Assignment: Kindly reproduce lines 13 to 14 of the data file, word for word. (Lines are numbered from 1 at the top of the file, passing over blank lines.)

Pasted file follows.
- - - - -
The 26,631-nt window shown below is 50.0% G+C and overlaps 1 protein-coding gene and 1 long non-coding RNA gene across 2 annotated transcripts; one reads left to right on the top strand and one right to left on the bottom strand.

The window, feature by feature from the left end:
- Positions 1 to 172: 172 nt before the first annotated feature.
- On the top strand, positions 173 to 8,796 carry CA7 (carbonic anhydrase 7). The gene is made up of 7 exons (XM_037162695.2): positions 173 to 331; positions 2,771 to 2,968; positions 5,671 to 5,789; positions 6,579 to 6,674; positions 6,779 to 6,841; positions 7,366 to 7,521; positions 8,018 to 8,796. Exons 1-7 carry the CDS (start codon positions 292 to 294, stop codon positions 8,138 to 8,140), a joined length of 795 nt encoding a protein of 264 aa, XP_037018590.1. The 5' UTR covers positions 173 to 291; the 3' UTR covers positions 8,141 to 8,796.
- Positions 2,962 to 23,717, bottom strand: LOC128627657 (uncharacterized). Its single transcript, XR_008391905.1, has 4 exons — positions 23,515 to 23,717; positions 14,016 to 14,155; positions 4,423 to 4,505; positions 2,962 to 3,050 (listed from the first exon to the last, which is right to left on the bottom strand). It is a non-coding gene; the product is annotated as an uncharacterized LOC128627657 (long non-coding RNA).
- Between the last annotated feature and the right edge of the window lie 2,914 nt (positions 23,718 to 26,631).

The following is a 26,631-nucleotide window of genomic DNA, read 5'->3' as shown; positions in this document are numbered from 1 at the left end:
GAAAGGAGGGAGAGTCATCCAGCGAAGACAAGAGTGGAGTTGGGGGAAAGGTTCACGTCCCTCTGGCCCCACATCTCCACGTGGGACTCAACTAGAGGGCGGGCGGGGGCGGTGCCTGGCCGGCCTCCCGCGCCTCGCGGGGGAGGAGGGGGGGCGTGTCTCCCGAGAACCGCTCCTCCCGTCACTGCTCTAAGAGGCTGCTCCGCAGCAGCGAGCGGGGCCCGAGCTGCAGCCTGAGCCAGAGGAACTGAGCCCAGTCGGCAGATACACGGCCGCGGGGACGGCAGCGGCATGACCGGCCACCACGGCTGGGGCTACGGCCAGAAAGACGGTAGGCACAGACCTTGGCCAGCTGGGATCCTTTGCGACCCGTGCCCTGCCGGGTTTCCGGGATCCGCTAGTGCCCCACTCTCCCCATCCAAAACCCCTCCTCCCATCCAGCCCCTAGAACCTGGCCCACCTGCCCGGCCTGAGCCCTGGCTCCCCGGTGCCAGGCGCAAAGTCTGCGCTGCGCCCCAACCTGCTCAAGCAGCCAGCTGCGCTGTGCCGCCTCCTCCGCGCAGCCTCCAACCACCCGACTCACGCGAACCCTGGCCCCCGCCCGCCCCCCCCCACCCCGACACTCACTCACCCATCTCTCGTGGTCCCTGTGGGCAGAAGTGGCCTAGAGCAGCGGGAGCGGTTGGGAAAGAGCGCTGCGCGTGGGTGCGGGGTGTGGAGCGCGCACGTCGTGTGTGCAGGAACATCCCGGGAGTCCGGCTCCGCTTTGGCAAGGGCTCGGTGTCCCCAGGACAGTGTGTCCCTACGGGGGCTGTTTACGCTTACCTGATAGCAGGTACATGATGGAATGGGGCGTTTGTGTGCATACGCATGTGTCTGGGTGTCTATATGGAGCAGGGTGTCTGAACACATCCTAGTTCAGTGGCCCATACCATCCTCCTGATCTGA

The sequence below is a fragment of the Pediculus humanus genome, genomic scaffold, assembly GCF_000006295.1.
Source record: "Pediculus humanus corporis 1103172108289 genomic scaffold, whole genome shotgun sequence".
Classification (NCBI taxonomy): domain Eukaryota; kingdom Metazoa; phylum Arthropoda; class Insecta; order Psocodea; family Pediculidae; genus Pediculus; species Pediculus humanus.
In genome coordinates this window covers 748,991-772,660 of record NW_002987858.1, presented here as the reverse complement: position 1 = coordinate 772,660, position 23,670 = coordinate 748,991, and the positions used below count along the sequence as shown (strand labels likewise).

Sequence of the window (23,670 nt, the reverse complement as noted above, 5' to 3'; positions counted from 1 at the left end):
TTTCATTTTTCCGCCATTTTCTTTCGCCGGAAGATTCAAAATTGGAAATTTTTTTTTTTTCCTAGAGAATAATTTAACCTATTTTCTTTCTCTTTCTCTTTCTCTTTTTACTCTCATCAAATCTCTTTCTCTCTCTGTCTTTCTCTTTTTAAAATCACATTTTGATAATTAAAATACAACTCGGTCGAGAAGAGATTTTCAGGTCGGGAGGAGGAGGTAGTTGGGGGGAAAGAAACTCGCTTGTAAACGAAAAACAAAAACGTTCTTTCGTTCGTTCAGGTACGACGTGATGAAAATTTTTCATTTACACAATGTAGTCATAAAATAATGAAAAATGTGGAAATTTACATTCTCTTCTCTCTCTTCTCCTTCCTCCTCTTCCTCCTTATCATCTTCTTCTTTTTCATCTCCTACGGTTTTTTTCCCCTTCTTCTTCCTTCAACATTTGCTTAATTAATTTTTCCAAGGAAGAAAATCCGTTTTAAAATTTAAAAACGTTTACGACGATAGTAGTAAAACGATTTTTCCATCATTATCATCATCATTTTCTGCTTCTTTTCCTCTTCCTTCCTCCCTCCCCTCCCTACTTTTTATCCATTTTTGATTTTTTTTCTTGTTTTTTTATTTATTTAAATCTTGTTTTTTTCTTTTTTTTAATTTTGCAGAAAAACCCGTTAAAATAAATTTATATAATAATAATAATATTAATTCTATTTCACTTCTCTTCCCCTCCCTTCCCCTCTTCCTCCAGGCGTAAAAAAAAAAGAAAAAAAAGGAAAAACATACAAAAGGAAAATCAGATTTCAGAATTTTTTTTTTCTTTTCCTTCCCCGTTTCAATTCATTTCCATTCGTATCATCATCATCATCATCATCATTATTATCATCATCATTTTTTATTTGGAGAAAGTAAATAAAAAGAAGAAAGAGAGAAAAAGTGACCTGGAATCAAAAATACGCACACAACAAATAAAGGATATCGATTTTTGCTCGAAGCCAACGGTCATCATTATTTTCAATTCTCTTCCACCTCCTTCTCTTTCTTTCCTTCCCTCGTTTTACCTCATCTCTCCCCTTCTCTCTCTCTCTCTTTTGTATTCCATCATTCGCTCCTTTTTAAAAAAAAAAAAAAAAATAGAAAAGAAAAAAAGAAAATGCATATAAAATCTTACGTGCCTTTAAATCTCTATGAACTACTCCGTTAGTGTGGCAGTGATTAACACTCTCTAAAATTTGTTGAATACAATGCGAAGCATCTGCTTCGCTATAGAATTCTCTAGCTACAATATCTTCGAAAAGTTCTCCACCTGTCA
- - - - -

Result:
Sequence of the window (23,670 nt, the reverse complement as noted above, 5' to 3'; positions counted from 1 at the left end):
TTTCATTTTTCCGCCATTTTCTTTCGCCGGAAGATTCAAAATTGGAAATTTTTTTTTTTTCCTAGAGAATAATTTAACCTATTTTCTTTCTCTTTCTCTTTCTCTTTTTACTCTCATCAAATCTCTTTCTCTCTCTGTCTTTCTCTTTTTAAAATCACATTTTGATAATTAAAATACAACTCGGTCGAGAAGAGATTTTCAGGTCGGGAGGAGGAGGTAGTTGGGGGGAAAGAAACTCGCTTGTAAACGAAAAACAAAAACGTTCTTTCGTTCGTTCAGGTACGACGTGATGAAAATTTTTCATTTACACAATGTAGTCATAAAATAATGAAAAATGTGGAAATTTACATTCTCTTCTCTCTCTTCTCCTTCCTCCTCTTCCTCCTTATCATCTTCTTCTTTTTCATCTCCTACGGTTTTTTTCCCCTTCTTCTTCCTTCAACATTTGCTTAATTAATTTTTCCAAGGAAGAAAATCCGTTTTAAAATTTAAAAACGTTTACGACGATAGTAGTAAAACGATTTTTCCATCATTATCATCATCATTTTCTGCTTCTTTTCCTCTTCCTTCCTCCCTCCCCTCCCTACTTTTTATCCATTTTTGATTTTTTTTCTTGTTTTTTTATTTATTTAAATCTTGTTTTTTTCTTTTTTTTAATTTTGCAGAAAAACCCGTTAAAATAAATTTATATAATAATAATAATATTAATTCTATTTCACTTCTCTTCCCCTCCCTTCCCCTCTTCCTCCAGGCGTAAAAAAAAAAGAAAAAAAAGGAAAAACATACAAAAGGAAAATCAGATTTCAGAATTTTTTTTTTCTTTTCCTTCCCCGTTTCAATTCATTTCCATTCGTATCATCATCATCATCATCATCATTATTATCATCATCATTTTTTATTTGGAGAAAGTAAATAAAAAGAAGAAAGAGAGAAAAAGTGACCTGGAATCAAAAATACGCACACAACAAATAAAGGATATCGATTTTTGCTCGAAGCCAACGGTCATCATTATTTTCAATTCTCTTCCACCTCCTTCTCTTTCTTTCCTTCCCTCGTTTTACCTCATCTCTCCCCTTCTCTCTCTCTCTCTTTTGTATTCCATCATTCGCTCCTTTTTAAAAAAAAAAAAAAAAATAGAAAAGAAAAAAAGAAAATGCATATAAAATCTTACGTGCCTTTAAATCTCTATGAACTACTCCGTTAGTGTGGCAGTGATTAACACTCTCTAAAATTTGTTGAATACAATGCGAAGCATCTGCTTCGCTATAGAATTCTCTAGCTACAATATCTTCGAAAAGTTCTCCACCTGTCA